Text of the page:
Medical Decisions at the End of Life

Elizabeth Wickham
Reproduced with Permission

What is palliative care?

Traditional palliative care is symptom management when death is imminent - when the patient is actively dying, and death is expected within 24-48 hours. Symptoms such as nausea, shortness of breath, and pain can usually be mitigated or "palliated." Unfortunately, some palliative care groups are now training physicians to introduce palliative care (comfort rather than cure) when death is expected in weeks, months, or even at the first diagnosis of a chronic condition or terminal illness. This trend blurs the distinction between ordinary pain control and end-of-life care (palliative care). Moreover, terminal sedation and withholding hydration (see below) are often part of the mix.

When should food and water be withheld?

Death by starvation and dehydration is painful and inhumane. Withholding food and hydration is imposed death, unless the food/water cannot be assimilated. Nancy Valko, RN, notes: "When people are truly [actively] dying and the body's organs begin to shut down, we often see people lose their appetite and desire to drink much. This is a process that can protect a person from suffering from fluid overload at the end and the dying person remains comfortable. But this is very different from a deliberate decision to 'fast' to death."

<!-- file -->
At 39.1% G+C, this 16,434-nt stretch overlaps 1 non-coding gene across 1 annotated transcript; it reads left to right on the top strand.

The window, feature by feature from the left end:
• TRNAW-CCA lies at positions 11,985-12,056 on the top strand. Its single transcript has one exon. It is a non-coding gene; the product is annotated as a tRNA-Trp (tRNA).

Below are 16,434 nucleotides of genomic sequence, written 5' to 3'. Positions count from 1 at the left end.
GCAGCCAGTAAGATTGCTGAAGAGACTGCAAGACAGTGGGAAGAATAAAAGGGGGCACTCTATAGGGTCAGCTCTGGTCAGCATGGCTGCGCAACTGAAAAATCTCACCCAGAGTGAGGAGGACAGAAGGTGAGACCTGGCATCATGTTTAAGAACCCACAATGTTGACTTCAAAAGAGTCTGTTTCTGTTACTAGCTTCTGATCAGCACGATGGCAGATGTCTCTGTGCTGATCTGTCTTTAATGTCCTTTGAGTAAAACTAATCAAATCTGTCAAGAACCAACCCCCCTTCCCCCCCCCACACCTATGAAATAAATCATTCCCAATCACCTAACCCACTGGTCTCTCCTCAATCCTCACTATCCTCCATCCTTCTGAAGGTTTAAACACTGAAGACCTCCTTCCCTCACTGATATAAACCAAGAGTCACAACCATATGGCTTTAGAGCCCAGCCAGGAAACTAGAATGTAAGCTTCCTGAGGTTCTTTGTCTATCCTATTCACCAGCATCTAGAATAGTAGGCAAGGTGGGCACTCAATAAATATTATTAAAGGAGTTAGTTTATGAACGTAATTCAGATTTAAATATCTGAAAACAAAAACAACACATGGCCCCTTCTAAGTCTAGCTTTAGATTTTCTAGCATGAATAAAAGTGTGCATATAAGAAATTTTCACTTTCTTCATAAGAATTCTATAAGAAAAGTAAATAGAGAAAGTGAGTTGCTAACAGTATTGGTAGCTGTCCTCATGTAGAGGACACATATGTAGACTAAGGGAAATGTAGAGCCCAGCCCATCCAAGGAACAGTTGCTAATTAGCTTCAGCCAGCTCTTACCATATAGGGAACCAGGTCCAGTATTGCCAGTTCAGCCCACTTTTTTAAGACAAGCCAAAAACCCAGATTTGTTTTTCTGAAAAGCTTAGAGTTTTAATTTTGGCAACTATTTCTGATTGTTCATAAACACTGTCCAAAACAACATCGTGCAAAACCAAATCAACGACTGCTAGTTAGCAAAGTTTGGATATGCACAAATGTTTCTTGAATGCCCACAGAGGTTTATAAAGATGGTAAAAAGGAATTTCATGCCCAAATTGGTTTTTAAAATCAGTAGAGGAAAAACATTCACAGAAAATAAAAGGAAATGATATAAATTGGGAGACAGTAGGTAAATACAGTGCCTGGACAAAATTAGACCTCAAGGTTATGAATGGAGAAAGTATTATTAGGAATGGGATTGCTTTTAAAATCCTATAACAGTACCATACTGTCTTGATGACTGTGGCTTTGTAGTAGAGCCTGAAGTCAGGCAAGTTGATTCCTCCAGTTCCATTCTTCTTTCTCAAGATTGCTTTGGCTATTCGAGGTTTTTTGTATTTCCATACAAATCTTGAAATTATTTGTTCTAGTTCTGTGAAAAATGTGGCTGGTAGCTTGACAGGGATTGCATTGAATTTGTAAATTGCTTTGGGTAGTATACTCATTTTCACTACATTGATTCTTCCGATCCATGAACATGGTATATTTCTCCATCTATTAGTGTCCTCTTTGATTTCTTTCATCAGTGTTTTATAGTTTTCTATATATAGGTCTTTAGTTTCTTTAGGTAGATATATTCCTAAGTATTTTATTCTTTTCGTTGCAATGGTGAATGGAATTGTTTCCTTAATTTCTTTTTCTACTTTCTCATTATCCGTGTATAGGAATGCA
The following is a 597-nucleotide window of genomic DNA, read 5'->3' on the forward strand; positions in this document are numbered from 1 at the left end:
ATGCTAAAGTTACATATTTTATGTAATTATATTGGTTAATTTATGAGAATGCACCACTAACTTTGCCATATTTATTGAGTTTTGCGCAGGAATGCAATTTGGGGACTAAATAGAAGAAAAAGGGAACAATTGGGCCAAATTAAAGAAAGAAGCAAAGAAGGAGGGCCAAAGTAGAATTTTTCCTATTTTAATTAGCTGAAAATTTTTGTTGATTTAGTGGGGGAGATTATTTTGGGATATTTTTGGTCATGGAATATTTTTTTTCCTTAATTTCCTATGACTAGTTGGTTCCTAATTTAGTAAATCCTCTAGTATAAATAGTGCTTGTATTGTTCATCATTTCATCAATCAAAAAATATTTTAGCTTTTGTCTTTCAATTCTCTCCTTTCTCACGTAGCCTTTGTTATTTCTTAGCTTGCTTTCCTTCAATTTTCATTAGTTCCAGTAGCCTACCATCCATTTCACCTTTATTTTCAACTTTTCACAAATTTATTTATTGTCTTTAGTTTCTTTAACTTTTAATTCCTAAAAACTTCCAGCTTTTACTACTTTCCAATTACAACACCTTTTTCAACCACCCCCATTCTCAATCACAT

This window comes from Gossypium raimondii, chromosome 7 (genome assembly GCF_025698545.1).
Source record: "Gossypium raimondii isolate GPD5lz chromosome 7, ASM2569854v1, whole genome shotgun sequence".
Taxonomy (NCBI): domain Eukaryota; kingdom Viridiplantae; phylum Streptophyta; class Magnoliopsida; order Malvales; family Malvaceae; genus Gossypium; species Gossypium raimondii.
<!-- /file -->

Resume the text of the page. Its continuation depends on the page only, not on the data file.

What is terminal sedation?

Not to be confused with control of physical pain, the goal of terminal sedation (TS, also known as "palliative sedation" or "total sedation") is "to induce a state of decreased or absent awareness (unconsciousness) in order to relieve the burden of intractable suffering." TS is controversial, and has been called a legal alternative to assisted suicide. Too often TS is used when a patient is not actively dying, and is combined with removal of food and fluids. Withholding food and water can only lead to death. To offer total irreversible sedation to a patient might convey the idea that he or she is a burden, or that his or her life is probably not worth living.

Should I sign a living will?

No. A living will grants consent to decisions in the future, without full knowledge of the medical conditions. Decisions must be made based on current information. A health care power of attorney, designating a proxy, is the preferred advance directive.

Should I be an organ donor?

Pope John Paul II's 2001 address to the International Congress of the Transplantation Society insists there be moral certainty that death has occurred before the transplantation of any unpaired vital organ. Unfortunately, in medicine today determination of death (brain death and non-heart beating death) set standard which are much less stringent than the Holy Father's guidelines. Examples of organs/tissues safe to donate after true death are corneas, heart valves (but not the entire heart), bones, skin, ligaments, and tendons.

How, and why, have medical ethics changed?

Several factors have contributed to changes over the years: